Media mayhem in the QPR vacuum - guest column
Monday, 11th Jul 2011 23:29 by Colin Speller
No signings, no shirts, no sponsors, no real clue whether Adel Taarabt is ever coming back and nothing from the club’s communication sources other than pictures of a new media suite. Colin Speller on life in QPR’s information vacuum.
I am a great fan of the Simpsons. When all else fails on my 200 channels of shit television there is nothing like the joy of finding a decent episode tucked away on the Sky planner. There is very little from real life’s experiences that the series has not covered one way or another, and the wry and often meaningful observations earn the support and respect of a wide range of opinion, even including elements of the church.
There is one episode in which Homer becomes the subject of a media storm. Sadly, my daughter Harriet is in the USA until mid-August and will not be here to put me right on the detail or the quotes (she is word perfect on at least 250 episodes) so you will have to accept this as the gist rather than the actuality, but in essence he is falsely accused of groping the teenage baby-sitter’s bum as she gets out of her car when he drops her off at home. In fact, he was actually attempting to retrieve a sweet that he spots stuck to her bottom as she got out of the car.
She raises the alarm and within no time at all Homer is at the heart of a full-blown media circus. His story is featured in the press, on the radio and on the TV where women who have never met him share their fears of him on Oprah-style talk shows. The family ends up besieged in their home with the press pack baying outside. Local news hound Kent Brockman is to be seen trying to examine the interior of the Simpson house with a thermal-imaging device. Focusing in on a chicken rotating in the oven, the incompetent Brockman concludes it is a naked Homer churning in his guilt. “He is quite literally stewing in his own juice,” he intones seriously.
I’ve had two direct experiences of a media storm - fortunately neither of which had anything to do with groping someone. The first was over 20 years ago in sleepy south Lincolnshire. It was back in the day when Afghanistan was a Russian problem and the Taliban were Mujahideen freedom fighters. Under some circumstances I cannot recall in full detail an Englishman was arrested, or shot, or both in Kabul with the local authorities accusing him of being a spy. The English media investigated his background and discovered he was associated with a private company of which a south Lincolnshire farmer was a director. The entire mob – minus Kent Brockman and his thermal-imager – descended on his farm in the arse end of nowhere complete with long-range lenses, stepladders, binoculars, etc, desperate to capture a picture of Farmer Bloggs. Within 48 hours they had gone leaving nothing but litter and flattened crops, with no resolution of the issues they had set out to investigate. It was yesterday’s news and tomorrow’s chip papers needed a different lining.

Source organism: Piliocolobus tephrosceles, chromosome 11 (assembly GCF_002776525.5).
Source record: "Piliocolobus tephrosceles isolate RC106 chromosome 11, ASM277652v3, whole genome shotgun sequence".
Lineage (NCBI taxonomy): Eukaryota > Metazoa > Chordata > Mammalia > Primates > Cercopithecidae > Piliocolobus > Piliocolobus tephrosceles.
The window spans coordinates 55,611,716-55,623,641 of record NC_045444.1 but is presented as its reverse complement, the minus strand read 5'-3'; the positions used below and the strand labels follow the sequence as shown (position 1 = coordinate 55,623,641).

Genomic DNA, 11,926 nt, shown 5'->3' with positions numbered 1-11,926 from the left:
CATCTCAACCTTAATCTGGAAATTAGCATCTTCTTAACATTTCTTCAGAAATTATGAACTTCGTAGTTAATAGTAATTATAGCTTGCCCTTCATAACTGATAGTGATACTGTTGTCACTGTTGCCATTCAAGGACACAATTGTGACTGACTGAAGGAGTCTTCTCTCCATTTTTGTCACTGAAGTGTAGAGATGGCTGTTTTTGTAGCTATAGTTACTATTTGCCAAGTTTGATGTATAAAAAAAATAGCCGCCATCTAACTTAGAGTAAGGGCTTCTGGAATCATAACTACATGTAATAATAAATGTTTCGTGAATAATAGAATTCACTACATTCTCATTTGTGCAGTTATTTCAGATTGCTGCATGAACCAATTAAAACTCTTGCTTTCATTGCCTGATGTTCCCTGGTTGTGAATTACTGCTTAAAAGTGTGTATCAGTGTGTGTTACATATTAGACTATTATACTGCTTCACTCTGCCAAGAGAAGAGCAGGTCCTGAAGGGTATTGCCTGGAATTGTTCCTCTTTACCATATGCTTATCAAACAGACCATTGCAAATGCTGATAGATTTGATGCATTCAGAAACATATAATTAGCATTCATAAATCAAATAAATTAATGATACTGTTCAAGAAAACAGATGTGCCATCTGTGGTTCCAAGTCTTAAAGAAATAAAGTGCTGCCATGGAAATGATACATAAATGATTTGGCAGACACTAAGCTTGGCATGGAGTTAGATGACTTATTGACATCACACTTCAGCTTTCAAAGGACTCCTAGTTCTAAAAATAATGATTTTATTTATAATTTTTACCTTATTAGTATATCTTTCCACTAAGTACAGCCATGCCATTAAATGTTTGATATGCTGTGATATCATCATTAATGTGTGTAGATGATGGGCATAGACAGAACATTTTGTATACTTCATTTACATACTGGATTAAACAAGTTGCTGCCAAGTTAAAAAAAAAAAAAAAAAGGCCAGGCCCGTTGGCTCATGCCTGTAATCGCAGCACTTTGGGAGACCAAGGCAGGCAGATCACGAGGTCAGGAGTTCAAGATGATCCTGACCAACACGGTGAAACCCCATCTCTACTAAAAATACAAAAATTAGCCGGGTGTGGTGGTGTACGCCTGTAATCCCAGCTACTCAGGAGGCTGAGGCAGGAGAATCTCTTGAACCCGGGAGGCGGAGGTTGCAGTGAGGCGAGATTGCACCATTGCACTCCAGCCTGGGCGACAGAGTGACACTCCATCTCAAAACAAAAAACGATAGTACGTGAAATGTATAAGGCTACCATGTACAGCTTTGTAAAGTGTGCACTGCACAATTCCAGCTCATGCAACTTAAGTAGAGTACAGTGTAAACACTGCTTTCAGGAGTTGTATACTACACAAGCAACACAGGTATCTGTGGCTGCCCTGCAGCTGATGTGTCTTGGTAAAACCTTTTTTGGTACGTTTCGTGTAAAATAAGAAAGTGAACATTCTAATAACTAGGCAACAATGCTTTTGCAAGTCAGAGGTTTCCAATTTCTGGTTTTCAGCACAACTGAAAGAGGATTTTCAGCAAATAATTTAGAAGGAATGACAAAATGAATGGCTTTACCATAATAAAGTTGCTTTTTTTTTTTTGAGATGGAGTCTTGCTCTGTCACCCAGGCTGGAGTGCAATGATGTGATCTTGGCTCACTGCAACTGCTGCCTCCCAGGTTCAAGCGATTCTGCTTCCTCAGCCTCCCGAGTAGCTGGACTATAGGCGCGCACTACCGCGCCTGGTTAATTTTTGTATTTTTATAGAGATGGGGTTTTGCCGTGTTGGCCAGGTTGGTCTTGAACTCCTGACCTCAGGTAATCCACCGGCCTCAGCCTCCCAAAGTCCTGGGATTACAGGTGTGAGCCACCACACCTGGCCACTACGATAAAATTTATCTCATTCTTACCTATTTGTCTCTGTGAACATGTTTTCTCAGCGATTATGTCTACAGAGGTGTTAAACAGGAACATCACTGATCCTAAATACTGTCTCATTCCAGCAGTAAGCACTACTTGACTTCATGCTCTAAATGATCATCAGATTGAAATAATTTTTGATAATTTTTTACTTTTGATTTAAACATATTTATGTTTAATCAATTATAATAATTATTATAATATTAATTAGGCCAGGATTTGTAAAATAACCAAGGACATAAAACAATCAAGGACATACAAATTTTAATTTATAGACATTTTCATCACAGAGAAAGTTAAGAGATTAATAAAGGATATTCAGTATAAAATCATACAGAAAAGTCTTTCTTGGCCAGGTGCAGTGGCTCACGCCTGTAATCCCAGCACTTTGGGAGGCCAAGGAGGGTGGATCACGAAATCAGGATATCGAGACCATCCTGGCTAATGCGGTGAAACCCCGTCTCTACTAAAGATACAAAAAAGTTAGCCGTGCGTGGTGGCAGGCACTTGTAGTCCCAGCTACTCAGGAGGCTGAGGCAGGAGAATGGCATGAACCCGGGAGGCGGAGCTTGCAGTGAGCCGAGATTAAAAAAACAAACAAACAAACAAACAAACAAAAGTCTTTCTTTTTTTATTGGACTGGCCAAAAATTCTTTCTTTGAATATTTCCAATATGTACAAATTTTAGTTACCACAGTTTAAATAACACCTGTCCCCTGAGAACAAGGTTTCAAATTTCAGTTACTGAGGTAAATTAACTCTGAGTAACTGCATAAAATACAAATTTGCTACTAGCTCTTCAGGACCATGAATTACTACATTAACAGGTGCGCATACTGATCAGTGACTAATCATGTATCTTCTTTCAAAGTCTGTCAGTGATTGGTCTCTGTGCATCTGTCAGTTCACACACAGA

Scroll forward to 2011 (and I’m getting to the point, here – honest) and thousands of QPR fans who thought we had secured promotion at Watford, were subjected to a week of the most amazing media storm as one idiot after another opined at great length about how we were certain to lose 15 points and, thus, automatic promotion. Whilst with hindsight, and the FA’s report to hand, it is fair to say that a points deduction was more of a risk than any of us might have wished it to be, but at the time what characterised the stories was an almost complete absence of facts or, indeed, analysis of the process through which the FA was attempting to determine QPR’s guilt. This did not stop speculation fuelling rumour that was reported as fact. I am a huge fan of the internet but the pace of the cycling and recycling of stories through Twitter and the various websites was astonishing. ‘You know what they said, and some of it was true...’ sang the Clash. Sadly, very little of it in practice.
To digress for a moment, how did rumours become fact before t’interweb existed? I remember back in the day (cue Harriet here with one of her favourite Grandpa Simpson’s quotes ‘It was the forties, I wore an onion on my belt, it was the fashion of the time...’) a rumour spread around that during a 60’s drugs raid Mick Jagger was caught consuming a Mars Bar that was apparently lodged in Marianne Faithfull’s vagina – the result, no doubt, of her having been walking naked near the sweet bowl. I suppose someone had to get it out and Mick, showing all the style and invention for which us lads from Dartford are famed, decided that eating it was the best way. Except that he didn’t – because it never happened, as confirmed by Faithfull herself in her autobiography. But how on earth did such a rumour spread? Carrier pigeon? These days it would be public knowledge (I actually typed ‘pubic’ there originally in some ghastly Freudian slip) before you could utter the words ‘super-injunction’.
The internet is a wonderful thing, but the speed of information flow creates issues for media professionals and information ‘consumers’ alike. Rumours started by innocent or malevolent sources soon wing their way back and forth across cyberspace with increasing speed. The more plausible the story, the quicker it grows. We all know the drill by now: “Ace Dutch striker Jan van de Thumpermijn is likely to move from Ajax to QPR because he is married to an English woman and has just bought a house in Holland Park.” Particular momentum is added when rumours are blasted into a vacuum.